Here’s my favorite flow chart to keep you motivated:
Much love, Kat!
This week, I want to talk about time management and give you some tips about how best to plan your days. For the past month, I have been learning the best ways to adjust your schedule and fit in some practice time even when you think you can’t!
Most music majors average around 10 to 15 hours of required practice a week for their specified instrument. However, if you are a voice major like me, you may also choose to take piano lessons to hone your skills with that instrument. This means that I actually have 20 hours of required practice a week. Now, you’re probably thinking: “20 hours of practice a week? How in the world do you fit that in with homework, class and having a social life?” But over the past month, I have found some awesome ways to fit in all of my work, practice and fun!
The most important thing that I can tell anyone is: WRITE IT OUT. If you sit down and write out your schedule and see where the gaps in your day are, it makes your life a whole lot easier. Then you need to do a little math and see how much time you need to practice daily to fill your requirements. Here’s a little hint: If you have a very busy day on one day of the week and are only able to get in an hour of practice that day, you can make it up during the weekend! The weekend is a beautiful time to make up for lost hours because you have so much more free time.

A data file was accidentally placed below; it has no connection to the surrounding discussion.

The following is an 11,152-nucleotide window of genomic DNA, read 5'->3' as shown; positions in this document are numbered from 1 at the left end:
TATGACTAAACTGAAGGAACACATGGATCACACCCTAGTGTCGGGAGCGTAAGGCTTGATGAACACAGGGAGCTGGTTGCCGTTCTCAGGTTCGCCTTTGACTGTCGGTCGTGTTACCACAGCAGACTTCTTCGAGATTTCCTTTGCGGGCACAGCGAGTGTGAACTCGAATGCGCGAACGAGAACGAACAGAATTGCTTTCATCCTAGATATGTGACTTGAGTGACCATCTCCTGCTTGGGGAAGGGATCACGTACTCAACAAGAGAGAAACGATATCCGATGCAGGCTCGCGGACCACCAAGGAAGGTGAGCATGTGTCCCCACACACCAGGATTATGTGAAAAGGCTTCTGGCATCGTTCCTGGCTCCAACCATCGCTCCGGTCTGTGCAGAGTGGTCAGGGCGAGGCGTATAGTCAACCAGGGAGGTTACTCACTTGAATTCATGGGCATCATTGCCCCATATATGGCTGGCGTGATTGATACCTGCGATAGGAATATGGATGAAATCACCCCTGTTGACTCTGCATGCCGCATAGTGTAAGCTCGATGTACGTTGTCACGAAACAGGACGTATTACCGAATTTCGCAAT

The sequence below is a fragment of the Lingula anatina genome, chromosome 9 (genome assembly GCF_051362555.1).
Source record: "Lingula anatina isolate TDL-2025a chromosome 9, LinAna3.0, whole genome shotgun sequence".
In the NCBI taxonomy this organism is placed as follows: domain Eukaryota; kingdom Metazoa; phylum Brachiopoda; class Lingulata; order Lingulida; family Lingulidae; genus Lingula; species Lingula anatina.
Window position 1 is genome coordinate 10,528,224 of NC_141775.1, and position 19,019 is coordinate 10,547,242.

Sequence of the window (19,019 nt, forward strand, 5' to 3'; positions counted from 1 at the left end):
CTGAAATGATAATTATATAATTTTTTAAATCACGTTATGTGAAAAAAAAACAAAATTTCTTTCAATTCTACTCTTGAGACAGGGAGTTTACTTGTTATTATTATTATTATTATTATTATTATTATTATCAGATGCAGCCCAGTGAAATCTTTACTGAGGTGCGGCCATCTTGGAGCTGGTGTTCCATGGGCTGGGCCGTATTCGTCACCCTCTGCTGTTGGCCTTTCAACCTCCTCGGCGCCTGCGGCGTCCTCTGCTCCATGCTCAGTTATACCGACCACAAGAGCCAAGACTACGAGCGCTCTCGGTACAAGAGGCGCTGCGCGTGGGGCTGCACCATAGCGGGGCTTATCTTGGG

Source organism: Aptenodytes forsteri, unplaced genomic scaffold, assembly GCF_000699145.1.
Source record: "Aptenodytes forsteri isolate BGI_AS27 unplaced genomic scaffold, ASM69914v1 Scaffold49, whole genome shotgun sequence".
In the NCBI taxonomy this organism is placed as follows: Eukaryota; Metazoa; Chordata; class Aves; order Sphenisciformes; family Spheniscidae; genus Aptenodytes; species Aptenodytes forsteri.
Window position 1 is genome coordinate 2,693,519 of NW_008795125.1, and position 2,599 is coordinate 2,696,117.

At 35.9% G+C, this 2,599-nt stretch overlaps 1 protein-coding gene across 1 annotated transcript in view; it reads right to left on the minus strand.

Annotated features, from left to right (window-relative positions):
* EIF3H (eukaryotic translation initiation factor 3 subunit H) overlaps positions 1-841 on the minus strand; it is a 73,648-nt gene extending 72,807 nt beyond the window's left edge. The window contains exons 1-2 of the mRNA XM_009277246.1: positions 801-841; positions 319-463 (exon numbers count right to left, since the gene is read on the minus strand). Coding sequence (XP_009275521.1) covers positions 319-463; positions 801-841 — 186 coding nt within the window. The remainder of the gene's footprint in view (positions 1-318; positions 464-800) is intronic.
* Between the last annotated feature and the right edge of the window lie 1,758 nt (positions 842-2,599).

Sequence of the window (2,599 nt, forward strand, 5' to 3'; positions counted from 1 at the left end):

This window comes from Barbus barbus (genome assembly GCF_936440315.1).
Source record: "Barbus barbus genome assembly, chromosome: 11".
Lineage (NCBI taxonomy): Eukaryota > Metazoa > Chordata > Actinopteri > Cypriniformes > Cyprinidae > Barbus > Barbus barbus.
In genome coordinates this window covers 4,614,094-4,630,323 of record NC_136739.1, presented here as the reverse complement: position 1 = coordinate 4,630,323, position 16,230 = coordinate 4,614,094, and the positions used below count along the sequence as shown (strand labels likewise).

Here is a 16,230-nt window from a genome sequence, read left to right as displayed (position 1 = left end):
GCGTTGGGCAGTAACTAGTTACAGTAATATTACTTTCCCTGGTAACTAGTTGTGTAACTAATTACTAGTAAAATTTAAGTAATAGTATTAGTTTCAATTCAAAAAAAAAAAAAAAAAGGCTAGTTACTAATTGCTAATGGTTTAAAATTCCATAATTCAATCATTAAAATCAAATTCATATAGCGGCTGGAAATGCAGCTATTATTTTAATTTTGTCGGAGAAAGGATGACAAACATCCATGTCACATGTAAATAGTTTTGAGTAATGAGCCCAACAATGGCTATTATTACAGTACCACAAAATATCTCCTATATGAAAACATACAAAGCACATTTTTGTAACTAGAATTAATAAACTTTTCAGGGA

So, besides writing it out, here are some of my ideas on how to manage your time wisely:
- Get up early! Start your day by warming up for 30 minutes or an hour before you go get breakfast. It’s a great way to get your brain going.
- Bring your practice materials with you everywhere. Then, if your class is cancelled or you get out early, you can run over to the practice room and sneak in some practice time!
- Have a 30 minute break between classes? Go practice then! 30 minutes may not seem like a lot, but it can make a big difference, instead of sitting around and waiting for class to start.